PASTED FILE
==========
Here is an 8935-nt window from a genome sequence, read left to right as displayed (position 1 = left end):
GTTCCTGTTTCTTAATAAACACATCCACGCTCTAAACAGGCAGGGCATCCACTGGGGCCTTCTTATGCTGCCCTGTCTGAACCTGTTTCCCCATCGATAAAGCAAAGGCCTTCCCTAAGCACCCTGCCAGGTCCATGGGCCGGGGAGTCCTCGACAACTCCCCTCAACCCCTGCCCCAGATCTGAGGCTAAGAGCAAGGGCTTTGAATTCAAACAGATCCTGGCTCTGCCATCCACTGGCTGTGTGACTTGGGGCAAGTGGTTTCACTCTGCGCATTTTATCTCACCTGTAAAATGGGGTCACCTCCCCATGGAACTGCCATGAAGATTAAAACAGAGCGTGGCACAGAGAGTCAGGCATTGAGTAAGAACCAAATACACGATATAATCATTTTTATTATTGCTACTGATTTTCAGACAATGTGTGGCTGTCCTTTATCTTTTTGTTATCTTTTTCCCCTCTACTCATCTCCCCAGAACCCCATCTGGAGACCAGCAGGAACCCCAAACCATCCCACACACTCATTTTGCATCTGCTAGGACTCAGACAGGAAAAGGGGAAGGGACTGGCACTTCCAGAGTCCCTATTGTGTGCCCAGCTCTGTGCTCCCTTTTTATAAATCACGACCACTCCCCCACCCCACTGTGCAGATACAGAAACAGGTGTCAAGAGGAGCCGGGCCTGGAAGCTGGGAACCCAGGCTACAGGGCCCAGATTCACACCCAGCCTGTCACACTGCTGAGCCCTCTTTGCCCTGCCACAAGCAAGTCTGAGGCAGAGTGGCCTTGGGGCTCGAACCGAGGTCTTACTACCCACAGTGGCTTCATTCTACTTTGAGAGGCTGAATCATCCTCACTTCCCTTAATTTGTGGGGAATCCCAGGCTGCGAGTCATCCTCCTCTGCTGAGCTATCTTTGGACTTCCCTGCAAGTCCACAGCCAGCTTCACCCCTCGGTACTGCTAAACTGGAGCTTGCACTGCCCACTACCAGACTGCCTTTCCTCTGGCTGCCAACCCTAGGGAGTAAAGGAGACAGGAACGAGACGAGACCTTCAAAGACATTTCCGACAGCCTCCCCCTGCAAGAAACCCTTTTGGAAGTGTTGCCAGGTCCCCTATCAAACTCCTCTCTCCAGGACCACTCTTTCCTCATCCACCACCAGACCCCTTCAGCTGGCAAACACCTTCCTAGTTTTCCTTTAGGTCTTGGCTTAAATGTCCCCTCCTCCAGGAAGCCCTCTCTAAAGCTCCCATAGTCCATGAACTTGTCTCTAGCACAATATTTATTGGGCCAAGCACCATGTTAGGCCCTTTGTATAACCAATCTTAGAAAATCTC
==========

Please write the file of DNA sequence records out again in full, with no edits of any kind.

Here is an 8935-nt window from a genome sequence, read left to right as displayed (position 1 = left end):
GTTCCTGTTTCTTAATAAACACATCCACGCTCTAAACAGGCAGGGCATCCACTGGGGCCTTCTTATGCTGCCCTGTCTGAACCTGTTTCCCCATCGATAAAGCAAAGGCCTTCCCTAAGCACCCTGCCAGGTCCATGGGCCGGGGAGTCCTCGACAACTCCCCTCAACCCCTGCCCCAGATCTGAGGCTAAGAGCAAGGGCTTTGAATTCAAACAGATCCTGGCTCTGCCATCCACTGGCTGTGTGACTTGGGGCAAGTGGTTTCACTCTGCGCATTTTATCTCACCTGTAAAATGGGGTCACCTCCCCATGGAACTGCCATGAAGATTAAAACAGAGCGTGGCACAGAGAGTCAGGCATTGAGTAAGAACCAAATACACGATATAATCATTTTTATTATTGCTACTGATTTTCAGACAATGTGTGGCTGTCCTTTATCTTTTTGTTATCTTTTTCCCCTCTACTCATCTCCCCAGAACCCCATCTGGAGACCAGCAGGAACCCCAAACCATCCCACACACTCATTTTGCATCTGCTAGGACTCAGACAGGAAAAGGGGAAGGGACTGGCACTTCCAGAGTCCCTATTGTGTGCCCAGCTCTGTGCTCCCTTTTTATAAATCACGACCACTCCCCCACCCCACTGTGCAGATACAGAAACAGGTGTCAAGAGGAGCCGGGCCTGGAAGCTGGGAACCCAGGCTACAGGGCCCAGATTCACACCCAGCCTGTCACACTGCTGAGCCCTCTTTGCCCTGCCACAAGCAAGTCTGAGGCAGAGTGGCCTTGGGGCTCGAACCGAGGTCTTACTACCCACAGTGGCTTCATTCTACTTTGAGAGGCTGAATCATCCTCACTTCCCTTAATTTGTGGGGAATCCCAGGCTGCGAGTCATCCTCCTCTGCTGAGCTATCTTTGGACTTCCCTGCAAGTCCACAGCCAGCTTCACCCCTCGGTACTGCTAAACTGGAGCTTGCACTGCCCACTACCAGACTGCCTTTCCTCTGGCTGCCAACCCTAGGGAGTAAAGGAGACAGGAACGAGACGAGACCTTCAAAGACATTTCCGACAGCCTCCCCCTGCAAGAAACCCTTTTGGAAGTGTTGCCAGGTCCCCTATCAAACTCCTCTCTCCAGGACCACTCTTTCCTCATCCACCACCAGACCCCTTCAGCTGGCAAACACCTTCCTAGTTTTCCTTTAGGTCTTGGCTTAAATGTCCCCTCCTCCAGGAAGCCCTCTCTAAAGCTCCCATAGTCCATGAACTTGTCTCTAGCACAATATTTATTGGGCCAAGCACCATGTTAGGCCCTTTGTATAACCAATCTTAGAAAATCTC